Saudi Arabia

United States

Offices in Los Angeles, Northern Virginia, Denver, Colorado Springs, Baltimore, Washington DC, Chicago, Boulder, Miami, New York, Houston, Philadelphia, San Francisco, Silicon Valley, Louisville, Minneapolis, and Boston


Offices in Caracas


Offices in Ho Chi Minh City and Hanoi

Legal Developments by:
Hogan Lovells US LLP

  • Hong Kong Enacts Competition Law

    After years of debate, on 14 June 2012 and in its last days of office, the Legislative Council finally enacted Hong Kong’s first cross- sector competition law.
    - Hogan Lovells

Legal Developments in United Arab Emirates

Legal Developments and updates from the leading lawyers in each jurisdiction. To contribute, send an email request to
  • Cautious Optimism on 100 per cent Foreign Ownership

    Recent media reports have suggested that 100 per cent foreign ownership of companies in the UAE will now be permitted. The reports are based on a government press release regarding a UAE Federal Cabinet (Cabinet) meeting held on 20 May 2018.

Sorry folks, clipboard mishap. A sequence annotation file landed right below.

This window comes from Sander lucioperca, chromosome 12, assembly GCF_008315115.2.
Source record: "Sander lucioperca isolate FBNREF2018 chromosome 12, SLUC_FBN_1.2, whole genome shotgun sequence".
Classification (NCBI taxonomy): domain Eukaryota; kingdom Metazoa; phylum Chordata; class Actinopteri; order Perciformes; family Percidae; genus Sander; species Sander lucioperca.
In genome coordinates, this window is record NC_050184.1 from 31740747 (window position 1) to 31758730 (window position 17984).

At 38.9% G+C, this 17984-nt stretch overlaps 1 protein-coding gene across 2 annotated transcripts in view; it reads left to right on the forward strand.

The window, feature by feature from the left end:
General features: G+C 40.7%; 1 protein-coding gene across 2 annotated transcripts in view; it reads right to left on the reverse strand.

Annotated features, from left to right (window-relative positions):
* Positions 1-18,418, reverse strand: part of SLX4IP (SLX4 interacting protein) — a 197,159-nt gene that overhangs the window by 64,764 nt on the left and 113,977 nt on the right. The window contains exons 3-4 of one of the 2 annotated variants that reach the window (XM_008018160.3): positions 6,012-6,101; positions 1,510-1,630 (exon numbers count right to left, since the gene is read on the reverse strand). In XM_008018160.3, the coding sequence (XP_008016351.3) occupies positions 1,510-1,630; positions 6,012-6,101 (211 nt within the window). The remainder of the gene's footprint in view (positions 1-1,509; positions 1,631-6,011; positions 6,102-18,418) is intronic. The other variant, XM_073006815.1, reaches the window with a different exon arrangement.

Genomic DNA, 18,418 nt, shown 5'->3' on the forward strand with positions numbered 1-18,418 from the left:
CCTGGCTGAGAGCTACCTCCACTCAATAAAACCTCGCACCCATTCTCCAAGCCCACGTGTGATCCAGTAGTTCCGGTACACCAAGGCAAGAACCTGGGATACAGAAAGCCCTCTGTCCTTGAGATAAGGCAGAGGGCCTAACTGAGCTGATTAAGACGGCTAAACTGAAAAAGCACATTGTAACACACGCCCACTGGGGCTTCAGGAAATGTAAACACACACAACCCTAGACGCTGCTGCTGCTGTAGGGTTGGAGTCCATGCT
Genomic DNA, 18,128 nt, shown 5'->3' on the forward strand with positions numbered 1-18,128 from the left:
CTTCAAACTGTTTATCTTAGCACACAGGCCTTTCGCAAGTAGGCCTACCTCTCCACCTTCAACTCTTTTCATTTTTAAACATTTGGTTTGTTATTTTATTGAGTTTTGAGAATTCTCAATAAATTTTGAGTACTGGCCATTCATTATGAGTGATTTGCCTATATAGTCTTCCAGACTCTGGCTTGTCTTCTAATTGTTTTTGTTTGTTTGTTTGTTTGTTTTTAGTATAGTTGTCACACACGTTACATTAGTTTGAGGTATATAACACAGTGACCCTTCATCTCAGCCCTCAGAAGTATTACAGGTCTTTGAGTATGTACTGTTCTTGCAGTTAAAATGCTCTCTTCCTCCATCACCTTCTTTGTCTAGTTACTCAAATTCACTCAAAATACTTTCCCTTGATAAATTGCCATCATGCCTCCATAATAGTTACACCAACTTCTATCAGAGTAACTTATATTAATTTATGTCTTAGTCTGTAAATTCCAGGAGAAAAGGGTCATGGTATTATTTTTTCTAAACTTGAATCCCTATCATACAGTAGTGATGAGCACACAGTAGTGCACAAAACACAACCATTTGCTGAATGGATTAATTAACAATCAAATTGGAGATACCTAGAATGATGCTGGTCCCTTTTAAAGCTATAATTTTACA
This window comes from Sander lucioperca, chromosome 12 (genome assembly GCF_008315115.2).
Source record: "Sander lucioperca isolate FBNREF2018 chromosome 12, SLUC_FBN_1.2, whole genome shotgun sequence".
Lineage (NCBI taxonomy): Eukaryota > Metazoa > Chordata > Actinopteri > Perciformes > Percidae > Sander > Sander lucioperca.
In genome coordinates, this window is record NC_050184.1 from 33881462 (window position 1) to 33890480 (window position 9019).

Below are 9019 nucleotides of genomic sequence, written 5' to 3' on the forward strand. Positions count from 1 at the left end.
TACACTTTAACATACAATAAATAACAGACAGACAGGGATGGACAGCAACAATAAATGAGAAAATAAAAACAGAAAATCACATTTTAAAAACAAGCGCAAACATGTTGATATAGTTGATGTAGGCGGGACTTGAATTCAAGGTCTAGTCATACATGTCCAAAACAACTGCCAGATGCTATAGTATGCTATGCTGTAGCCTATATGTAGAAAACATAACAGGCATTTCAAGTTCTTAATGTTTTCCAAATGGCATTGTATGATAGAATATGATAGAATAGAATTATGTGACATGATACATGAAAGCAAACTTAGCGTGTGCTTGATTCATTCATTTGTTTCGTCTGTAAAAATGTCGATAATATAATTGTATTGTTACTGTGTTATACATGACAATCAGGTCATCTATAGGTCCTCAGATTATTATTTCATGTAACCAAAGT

• Thoughts on the Extradition Rules under the UAE Laws

    This article assesses the feasibilities and outline of the process of extradition in the UAE. The article also reviews how extradition succeeds through judicial collaboration internationally.
  • Arbitration Article Series V: Challenging an Arbitration

    In this case the losing party will file an annulment case. However, it may be possible to argue that the parties have accepted the tribunal’s jurisdiction, or have waived any right to object, or have lost that right by not objecting at the first opportunity.
  • Investors win Dh84m claim against developer in Dubai

    A Dubai developer has been ordered to pay three men Dh84m after they failed to deliver villas the men had purchased from a housing project near Dubai Land.
  • The Public-Private Partnership Law Review 3rd Edition

    The Philippine chapter of The Public-Private Partnership Law Review 3 rd edition was contributed by SyCipLaw partners Marievic G. Ramos-Añonuevo and Arlene M. Maneja . The chapter includes information on public-private partnerships (PPPs) in the Philippines, including general framework, bidding and award procedure, contractual arrangements, financing, and recent developments and decisions.
  • Arbitration Article Series IV: Enforcing Arbitration Awards

    In this case the losing party will file an annulment case. However, it may be possible to argue that the parties have accepted the tribunal’s jurisdiction, or have waived any right to object, or have lost that right by not objecting at the first opportunity.
  • Arbitration Article Series I: Rise of Arbitration